For those living lives measured by Olympic quadrennials, we're in the thick of it now; if you want to be on the 2008 Olympic team, you'll probably want to be at the 2007 World Championships. Over the next four-five days, US athletes rowing in 12 disciplines will make their bid to be in that number.
The first day of heats in a best-of-three format can provide some very interesting results, as well as some dauntingly unreliable results; with the potential for up to six races in five days in some events, some gamesmanship must by nature occur. Add to that flat conditions that turned into a straight cross, making for neutral conditions for making time standards, and it was clear that scullers and crews were sometimes making the minimum effort needed to advance to the next round of racing.
In this type of situation, it's often a fair bet that the favorites will blast to the front and hope everyone else shuts down to save energy for the reps; if that doesn't happen, all bets are off. In most cases, this is precisely how the racing proceeded; with Michelle Guerette such a clear favorite in the women's single, for example, it is almost a wonder the event needs heats. But this, of course, is why we race.
That's not to say the morning was without surprises. Atop the list we would have to put David Banks and Paul Teti winning their heat with the fastest time of the day; just a few weeks ago Banks was in his 14th month of floating around on Carnegie in the single, and Teti was in retirement from rowing and trying to stay in shape while holding down a fulltime job. Teti then filled in for an injured rower in the U23 eight for a week or two, then agreed to row with Banks a few days a week so Banks could get some time out of the single. Then last week they drove the pair over to Mercer to join in on some racing - their preparation was casual enough that they even had to swap boats on the dock to be able to use a port-stroked boat - and held their own quite nicely. So ten days later the alleged low man on the totem pole and a retired lightweight win the trials heats with the fastest time of the day, missing the time standard by only a half second; go figure! Just goes to show that both dogged, admirable persistence and plain experience go a long way in our sport.
Another surprise came from "unknown" lightweight women's sculler Jen Goldsack, who lives in Henley-on-Thames, was born in the UK, and trains at Wallingford RC, but holds dual citizenship. She and her mom traveled to the US to participate in the trial, and Goldsack ran away with the fourth heat of the light women's single in a time that was a full five seconds faster than any of the other heats. Of course it is a completely different story when all the top contenders line up across, but Goldsack definitely made an impression this morning. Goldsack and Julie Nichols, who was pushed a bit for most of her heat by Melissa Rice, both beat the time standard, the only competitors to do so this morning. Don't let the times fool you, however; Renee Hykel absolutely cruised to her win with some great sculling, and Meghan Sarbanis sent 2004 Olympic LW2x sculler Lisa Schlenker to the reps, and save for Goldsack all were within a couple seconds of one another at the 1000, so there's more to come.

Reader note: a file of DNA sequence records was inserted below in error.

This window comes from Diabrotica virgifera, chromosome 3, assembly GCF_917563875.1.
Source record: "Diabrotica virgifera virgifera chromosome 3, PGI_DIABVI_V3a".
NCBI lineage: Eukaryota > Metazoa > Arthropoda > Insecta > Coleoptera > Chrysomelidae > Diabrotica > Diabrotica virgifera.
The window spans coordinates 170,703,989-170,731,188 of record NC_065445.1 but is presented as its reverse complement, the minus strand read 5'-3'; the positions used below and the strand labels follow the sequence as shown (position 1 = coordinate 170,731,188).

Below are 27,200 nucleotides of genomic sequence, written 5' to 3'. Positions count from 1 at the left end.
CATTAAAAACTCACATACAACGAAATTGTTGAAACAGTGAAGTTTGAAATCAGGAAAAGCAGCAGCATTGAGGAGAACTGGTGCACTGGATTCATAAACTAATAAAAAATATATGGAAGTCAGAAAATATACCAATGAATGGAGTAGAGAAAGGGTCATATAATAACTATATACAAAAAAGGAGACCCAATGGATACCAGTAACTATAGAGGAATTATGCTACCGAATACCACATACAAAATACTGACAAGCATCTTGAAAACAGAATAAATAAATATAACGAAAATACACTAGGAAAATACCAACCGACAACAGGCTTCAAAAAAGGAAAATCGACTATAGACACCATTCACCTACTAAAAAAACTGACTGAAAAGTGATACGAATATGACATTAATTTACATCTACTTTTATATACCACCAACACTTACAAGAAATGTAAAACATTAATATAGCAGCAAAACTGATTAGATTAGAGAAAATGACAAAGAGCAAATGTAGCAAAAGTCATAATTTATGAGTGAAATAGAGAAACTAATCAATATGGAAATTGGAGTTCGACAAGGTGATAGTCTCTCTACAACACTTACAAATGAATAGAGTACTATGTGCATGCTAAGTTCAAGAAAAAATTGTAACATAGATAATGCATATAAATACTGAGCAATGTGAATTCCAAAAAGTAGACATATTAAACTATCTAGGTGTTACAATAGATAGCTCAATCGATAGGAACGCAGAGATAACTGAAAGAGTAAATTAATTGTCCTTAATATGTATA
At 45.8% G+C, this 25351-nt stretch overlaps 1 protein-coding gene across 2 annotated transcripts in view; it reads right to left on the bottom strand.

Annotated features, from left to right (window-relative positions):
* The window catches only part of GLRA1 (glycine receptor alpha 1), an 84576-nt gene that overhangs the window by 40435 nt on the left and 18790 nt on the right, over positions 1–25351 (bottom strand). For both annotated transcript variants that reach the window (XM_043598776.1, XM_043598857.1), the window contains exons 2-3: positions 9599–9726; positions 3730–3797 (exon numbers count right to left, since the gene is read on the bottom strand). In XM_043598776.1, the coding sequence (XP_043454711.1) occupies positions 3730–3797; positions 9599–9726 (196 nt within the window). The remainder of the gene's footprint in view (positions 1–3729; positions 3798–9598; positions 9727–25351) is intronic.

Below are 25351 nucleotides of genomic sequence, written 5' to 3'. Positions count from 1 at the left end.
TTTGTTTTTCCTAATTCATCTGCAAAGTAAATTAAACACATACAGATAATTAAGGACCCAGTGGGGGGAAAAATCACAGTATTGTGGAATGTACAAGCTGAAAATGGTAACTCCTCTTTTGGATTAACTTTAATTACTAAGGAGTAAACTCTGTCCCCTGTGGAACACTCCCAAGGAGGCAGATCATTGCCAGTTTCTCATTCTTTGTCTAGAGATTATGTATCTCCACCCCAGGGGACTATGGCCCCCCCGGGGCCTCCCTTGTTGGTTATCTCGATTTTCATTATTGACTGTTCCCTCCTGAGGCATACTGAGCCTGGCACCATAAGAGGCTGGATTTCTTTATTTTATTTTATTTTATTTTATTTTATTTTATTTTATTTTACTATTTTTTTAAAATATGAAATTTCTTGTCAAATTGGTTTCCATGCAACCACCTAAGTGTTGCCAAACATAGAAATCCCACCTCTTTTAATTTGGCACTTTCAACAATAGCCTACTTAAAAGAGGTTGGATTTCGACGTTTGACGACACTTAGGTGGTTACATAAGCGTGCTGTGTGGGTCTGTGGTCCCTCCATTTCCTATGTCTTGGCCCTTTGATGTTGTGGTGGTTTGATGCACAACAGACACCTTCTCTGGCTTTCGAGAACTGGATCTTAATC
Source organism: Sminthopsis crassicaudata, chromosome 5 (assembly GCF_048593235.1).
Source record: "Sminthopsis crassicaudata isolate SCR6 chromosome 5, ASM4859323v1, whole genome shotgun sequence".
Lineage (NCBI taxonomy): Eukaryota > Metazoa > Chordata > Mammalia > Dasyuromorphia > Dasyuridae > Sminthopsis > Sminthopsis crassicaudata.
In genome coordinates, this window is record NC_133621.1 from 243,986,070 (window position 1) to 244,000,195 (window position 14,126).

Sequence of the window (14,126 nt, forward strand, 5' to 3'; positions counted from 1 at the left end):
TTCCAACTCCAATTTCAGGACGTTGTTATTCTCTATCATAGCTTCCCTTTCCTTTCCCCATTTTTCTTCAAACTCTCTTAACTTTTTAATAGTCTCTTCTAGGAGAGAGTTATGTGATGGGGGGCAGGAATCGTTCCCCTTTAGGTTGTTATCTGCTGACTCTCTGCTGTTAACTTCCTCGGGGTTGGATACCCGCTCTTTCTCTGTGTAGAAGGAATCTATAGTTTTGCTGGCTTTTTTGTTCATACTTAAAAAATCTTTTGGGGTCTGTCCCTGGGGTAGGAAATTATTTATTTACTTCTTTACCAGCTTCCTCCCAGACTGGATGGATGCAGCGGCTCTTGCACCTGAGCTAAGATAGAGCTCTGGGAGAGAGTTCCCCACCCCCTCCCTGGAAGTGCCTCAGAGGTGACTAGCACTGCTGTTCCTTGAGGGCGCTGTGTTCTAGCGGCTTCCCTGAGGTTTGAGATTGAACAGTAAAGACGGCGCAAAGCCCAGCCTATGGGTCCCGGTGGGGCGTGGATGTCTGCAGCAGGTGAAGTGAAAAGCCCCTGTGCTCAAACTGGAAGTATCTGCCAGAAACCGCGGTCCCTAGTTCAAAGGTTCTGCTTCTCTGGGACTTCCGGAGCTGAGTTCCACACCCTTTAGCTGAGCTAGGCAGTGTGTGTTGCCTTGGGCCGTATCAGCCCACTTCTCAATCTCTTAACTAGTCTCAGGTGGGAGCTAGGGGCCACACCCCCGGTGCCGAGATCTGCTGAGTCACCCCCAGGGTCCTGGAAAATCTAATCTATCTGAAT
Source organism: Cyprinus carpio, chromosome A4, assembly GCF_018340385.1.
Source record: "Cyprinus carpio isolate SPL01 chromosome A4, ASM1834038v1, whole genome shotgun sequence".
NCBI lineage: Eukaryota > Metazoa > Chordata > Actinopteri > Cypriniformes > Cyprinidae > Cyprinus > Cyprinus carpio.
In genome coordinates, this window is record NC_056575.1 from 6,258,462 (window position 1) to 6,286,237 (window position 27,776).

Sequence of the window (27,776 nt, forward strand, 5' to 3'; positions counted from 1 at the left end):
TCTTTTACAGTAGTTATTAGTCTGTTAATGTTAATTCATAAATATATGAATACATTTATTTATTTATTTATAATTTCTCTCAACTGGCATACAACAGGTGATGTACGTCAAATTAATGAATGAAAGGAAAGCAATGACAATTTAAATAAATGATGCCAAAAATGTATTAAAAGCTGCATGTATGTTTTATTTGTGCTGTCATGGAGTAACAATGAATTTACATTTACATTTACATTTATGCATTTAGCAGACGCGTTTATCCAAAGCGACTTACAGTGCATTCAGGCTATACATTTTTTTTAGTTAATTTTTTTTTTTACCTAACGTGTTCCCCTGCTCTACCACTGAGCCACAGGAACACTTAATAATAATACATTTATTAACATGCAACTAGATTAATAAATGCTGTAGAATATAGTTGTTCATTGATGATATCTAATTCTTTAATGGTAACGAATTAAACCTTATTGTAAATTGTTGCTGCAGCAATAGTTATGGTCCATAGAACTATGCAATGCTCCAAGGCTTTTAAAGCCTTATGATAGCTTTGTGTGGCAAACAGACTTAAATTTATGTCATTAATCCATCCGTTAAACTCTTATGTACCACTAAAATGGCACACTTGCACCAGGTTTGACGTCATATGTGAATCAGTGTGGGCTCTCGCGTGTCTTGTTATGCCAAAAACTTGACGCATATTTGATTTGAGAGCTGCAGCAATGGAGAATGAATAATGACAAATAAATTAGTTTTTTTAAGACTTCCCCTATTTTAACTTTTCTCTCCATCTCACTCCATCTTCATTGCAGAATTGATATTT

When Jamie Schroeder was selected after Pan Am's to row in the Worlds men's quad, the men's single became a much more wide open affair - that is, until Ken Jurkowski came down the course, according to some observers. Rowing away from his heat with a quick time to the 1000 even while settling to around 30 beats per minute for most of the 2k, Jurkowski looked like the class of the field so far. That is, until you check the times; if the times are to be trusted, this is an extremely tight field; witness James Dietz, who, if he can match his quick time to the 1000 with a better second 1000 (he settled to around 27 with 500 to go after Gabe Winkler made a charge for the lead). The semis should be a different story.
Uniwatch: Jim Dietz senior was watching the racing, and made this observation as one of the heats of the men's single got underway: the scullers created a patriotic tableau: red on the left, white in the middle, and blue on the right - red, white and blue across the lake.
Time Standard Watch:
As noted above, only Nichols and Goldsack beat the time standards today; the complete list follows:
Olympic Events 2007 Minimum Performance Standards
Non Olympic Events 2007 Minimum Performance Standards
High number of entries